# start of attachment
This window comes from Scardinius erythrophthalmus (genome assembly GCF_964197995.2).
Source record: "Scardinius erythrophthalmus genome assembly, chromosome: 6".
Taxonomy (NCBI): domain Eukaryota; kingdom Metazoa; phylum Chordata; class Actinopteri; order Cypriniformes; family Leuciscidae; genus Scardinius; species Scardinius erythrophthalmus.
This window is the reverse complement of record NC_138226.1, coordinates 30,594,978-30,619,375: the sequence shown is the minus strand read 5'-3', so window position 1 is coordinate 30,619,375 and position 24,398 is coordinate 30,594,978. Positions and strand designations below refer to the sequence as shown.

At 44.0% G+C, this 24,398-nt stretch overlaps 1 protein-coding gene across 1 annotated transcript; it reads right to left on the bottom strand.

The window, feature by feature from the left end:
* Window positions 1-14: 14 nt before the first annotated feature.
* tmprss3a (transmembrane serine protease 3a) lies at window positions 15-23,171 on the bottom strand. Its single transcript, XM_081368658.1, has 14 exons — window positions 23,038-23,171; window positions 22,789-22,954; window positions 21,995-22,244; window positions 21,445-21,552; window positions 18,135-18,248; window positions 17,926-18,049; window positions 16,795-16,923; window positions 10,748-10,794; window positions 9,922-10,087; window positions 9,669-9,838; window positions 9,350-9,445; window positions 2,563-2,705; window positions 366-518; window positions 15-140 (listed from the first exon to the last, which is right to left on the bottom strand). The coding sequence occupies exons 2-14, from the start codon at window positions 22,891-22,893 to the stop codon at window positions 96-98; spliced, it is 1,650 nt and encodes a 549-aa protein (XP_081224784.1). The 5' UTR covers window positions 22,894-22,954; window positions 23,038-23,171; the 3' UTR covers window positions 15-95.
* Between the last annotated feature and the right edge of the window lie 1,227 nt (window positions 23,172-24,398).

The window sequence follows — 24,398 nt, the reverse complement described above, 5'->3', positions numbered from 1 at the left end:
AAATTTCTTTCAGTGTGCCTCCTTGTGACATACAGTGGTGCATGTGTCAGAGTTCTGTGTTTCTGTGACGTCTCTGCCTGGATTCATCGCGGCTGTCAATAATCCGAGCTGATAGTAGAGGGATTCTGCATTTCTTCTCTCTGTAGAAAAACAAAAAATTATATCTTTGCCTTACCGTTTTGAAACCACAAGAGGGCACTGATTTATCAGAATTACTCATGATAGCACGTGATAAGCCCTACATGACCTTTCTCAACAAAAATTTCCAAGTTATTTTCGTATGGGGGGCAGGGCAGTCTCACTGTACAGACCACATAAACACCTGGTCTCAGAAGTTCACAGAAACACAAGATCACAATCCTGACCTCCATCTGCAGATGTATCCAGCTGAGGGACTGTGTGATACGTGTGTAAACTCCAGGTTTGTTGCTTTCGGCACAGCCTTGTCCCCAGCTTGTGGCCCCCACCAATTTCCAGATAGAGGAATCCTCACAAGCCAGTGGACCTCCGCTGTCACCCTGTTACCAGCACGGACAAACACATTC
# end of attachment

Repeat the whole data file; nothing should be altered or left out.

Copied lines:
This window comes from Scardinius erythrophthalmus (genome assembly GCF_964197995.2).
Source record: "Scardinius erythrophthalmus genome assembly, chromosome: 6".
Taxonomy (NCBI): domain Eukaryota; kingdom Metazoa; phylum Chordata; class Actinopteri; order Cypriniformes; family Leuciscidae; genus Scardinius; species Scardinius erythrophthalmus.
This window is the reverse complement of record NC_138226.1, coordinates 30,594,978-30,619,375: the sequence shown is the minus strand read 5'-3', so window position 1 is coordinate 30,619,375 and position 24,398 is coordinate 30,594,978. Positions and strand designations below refer to the sequence as shown.

At 44.0% G+C, this 24,398-nt stretch overlaps 1 protein-coding gene across 1 annotated transcript; it reads right to left on the bottom strand.

The window, feature by feature from the left end:
* Window positions 1-14: 14 nt before the first annotated feature.
* tmprss3a (transmembrane serine protease 3a) lies at window positions 15-23,171 on the bottom strand. Its single transcript, XM_081368658.1, has 14 exons — window positions 23,038-23,171; window positions 22,789-22,954; window positions 21,995-22,244; window positions 21,445-21,552; window positions 18,135-18,248; window positions 17,926-18,049; window positions 16,795-16,923; window positions 10,748-10,794; window positions 9,922-10,087; window positions 9,669-9,838; window positions 9,350-9,445; window positions 2,563-2,705; window positions 366-518; window positions 15-140 (listed from the first exon to the last, which is right to left on the bottom strand). The coding sequence occupies exons 2-14, from the start codon at window positions 22,891-22,893 to the stop codon at window positions 96-98; spliced, it is 1,650 nt and encodes a 549-aa protein (XP_081224784.1). The 5' UTR covers window positions 22,894-22,954; window positions 23,038-23,171; the 3' UTR covers window positions 15-95.
* Between the last annotated feature and the right edge of the window lie 1,227 nt (window positions 23,172-24,398).

The window sequence follows — 24,398 nt, the reverse complement described above, 5'->3', positions numbered from 1 at the left end:
AAATTTCTTTCAGTGTGCCTCCTTGTGACATACAGTGGTGCATGTGTCAGAGTTCTGTGTTTCTGTGACGTCTCTGCCTGGATTCATCGCGGCTGTCAATAATCCGAGCTGATAGTAGAGGGATTCTGCATTTCTTCTCTCTGTAGAAAAACAAAAAATTATATCTTTGCCTTACCGTTTTGAAACCACAAGAGGGCACTGATTTATCAGAATTACTCATGATAGCACGTGATAAGCCCTACATGACCTTTCTCAACAAAAATTTCCAAGTTATTTTCGTATGGGGGGCAGGGCAGTCTCACTGTACAGACCACATAAACACCTGGTCTCAGAAGTTCACAGAAACACAAGATCACAATCCTGACCTCCATCTGCAGATGTATCCAGCTGAGGGACTGTGTGATACGTGTGTAAACTCCAGGTTTGTTGCTTTCGGCACAGCCTTGTCCCCAGCTTGTGGCCCCCACCAATTTCCAGATAGAGGAATCCTCACAAGCCAGTGGACCTCCGCTGTCACCCTGTTACCAGCACGGACAAACACATTC